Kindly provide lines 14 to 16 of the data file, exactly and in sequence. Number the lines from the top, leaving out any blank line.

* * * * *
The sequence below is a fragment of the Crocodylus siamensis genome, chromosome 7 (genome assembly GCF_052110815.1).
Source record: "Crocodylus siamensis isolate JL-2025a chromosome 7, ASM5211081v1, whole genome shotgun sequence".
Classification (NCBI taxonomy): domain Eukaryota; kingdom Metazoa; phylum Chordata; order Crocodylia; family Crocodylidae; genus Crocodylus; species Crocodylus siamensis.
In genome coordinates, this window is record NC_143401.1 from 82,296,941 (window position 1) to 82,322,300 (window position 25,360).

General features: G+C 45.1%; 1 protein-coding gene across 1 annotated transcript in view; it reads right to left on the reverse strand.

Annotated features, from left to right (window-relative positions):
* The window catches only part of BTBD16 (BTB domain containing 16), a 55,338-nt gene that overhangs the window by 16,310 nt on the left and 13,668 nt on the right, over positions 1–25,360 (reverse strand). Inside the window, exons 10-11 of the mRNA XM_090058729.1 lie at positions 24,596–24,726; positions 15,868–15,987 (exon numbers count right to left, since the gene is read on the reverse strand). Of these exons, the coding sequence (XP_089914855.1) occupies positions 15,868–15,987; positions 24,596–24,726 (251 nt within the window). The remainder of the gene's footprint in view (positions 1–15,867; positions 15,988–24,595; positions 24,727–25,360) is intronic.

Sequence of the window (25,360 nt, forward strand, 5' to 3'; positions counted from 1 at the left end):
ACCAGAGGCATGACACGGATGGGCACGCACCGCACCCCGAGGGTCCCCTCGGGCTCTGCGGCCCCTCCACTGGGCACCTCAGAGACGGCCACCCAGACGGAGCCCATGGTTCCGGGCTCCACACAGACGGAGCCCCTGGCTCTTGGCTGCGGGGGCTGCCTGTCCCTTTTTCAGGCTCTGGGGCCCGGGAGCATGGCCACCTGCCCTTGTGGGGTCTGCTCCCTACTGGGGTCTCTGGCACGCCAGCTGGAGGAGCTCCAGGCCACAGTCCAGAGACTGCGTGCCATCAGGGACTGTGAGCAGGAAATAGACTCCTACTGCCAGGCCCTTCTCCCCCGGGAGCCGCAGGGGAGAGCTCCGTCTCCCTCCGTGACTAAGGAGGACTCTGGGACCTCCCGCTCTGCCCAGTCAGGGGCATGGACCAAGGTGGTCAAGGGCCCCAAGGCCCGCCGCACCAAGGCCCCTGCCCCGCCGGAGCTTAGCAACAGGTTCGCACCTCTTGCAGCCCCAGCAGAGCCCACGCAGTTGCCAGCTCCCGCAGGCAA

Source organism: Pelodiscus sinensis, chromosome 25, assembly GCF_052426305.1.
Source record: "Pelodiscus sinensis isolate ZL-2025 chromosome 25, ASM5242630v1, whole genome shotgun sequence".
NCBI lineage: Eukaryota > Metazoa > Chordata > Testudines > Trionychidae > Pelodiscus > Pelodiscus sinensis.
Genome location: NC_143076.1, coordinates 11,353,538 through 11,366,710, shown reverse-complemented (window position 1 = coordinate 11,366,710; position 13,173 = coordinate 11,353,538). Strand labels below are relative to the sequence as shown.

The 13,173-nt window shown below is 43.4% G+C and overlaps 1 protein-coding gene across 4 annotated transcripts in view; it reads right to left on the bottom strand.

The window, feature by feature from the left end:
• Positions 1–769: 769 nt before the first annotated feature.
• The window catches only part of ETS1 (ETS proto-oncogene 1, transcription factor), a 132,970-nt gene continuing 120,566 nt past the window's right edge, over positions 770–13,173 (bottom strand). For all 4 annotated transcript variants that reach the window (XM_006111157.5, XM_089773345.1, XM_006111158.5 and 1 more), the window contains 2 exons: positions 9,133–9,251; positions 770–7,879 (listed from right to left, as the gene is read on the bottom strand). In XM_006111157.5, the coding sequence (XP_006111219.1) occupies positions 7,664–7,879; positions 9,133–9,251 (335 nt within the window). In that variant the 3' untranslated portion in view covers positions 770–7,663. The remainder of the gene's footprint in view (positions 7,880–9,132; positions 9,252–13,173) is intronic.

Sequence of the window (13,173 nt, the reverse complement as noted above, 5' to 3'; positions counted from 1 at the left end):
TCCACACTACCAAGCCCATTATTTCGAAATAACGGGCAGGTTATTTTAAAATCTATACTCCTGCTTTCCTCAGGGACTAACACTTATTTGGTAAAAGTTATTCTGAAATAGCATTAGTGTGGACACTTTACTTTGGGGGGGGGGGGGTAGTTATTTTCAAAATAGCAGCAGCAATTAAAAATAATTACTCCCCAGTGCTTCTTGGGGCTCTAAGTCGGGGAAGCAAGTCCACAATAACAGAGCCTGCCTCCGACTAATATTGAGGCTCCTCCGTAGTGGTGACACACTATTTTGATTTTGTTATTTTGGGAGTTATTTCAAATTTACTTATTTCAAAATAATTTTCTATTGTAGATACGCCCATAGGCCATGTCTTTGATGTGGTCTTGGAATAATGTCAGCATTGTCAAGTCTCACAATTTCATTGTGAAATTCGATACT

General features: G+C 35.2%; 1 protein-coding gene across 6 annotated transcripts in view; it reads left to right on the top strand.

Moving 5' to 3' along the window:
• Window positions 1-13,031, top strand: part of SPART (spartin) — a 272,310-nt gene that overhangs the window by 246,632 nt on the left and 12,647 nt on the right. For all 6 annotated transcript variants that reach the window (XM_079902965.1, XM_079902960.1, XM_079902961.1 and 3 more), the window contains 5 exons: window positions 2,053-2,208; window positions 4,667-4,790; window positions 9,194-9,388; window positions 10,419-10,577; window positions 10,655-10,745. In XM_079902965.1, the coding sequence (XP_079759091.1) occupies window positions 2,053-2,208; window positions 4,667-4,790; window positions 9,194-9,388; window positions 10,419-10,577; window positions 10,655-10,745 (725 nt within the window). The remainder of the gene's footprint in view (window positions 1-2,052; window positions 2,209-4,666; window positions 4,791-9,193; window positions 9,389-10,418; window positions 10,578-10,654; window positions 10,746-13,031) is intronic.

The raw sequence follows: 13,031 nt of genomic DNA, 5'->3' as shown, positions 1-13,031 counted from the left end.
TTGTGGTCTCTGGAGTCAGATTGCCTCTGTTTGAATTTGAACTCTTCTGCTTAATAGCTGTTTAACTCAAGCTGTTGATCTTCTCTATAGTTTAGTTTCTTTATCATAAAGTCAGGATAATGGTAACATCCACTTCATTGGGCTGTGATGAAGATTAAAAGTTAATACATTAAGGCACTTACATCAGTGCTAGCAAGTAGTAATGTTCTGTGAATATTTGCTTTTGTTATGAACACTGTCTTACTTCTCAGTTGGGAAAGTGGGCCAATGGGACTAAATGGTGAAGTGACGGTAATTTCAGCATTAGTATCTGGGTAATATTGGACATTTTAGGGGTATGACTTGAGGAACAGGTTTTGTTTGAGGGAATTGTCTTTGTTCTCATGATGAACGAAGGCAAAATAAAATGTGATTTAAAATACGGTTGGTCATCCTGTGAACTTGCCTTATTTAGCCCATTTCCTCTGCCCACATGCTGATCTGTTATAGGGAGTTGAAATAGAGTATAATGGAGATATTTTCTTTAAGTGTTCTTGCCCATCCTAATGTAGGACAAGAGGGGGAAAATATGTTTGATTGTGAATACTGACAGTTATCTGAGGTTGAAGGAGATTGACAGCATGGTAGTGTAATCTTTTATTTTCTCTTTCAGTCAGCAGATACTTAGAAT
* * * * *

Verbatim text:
The 13,173-nt window shown below is 43.4% G+C and overlaps 1 protein-coding gene across 4 annotated transcripts in view; it reads right to left on the bottom strand.

The window, feature by feature from the left end:
• Positions 1–769: 769 nt before the first annotated feature.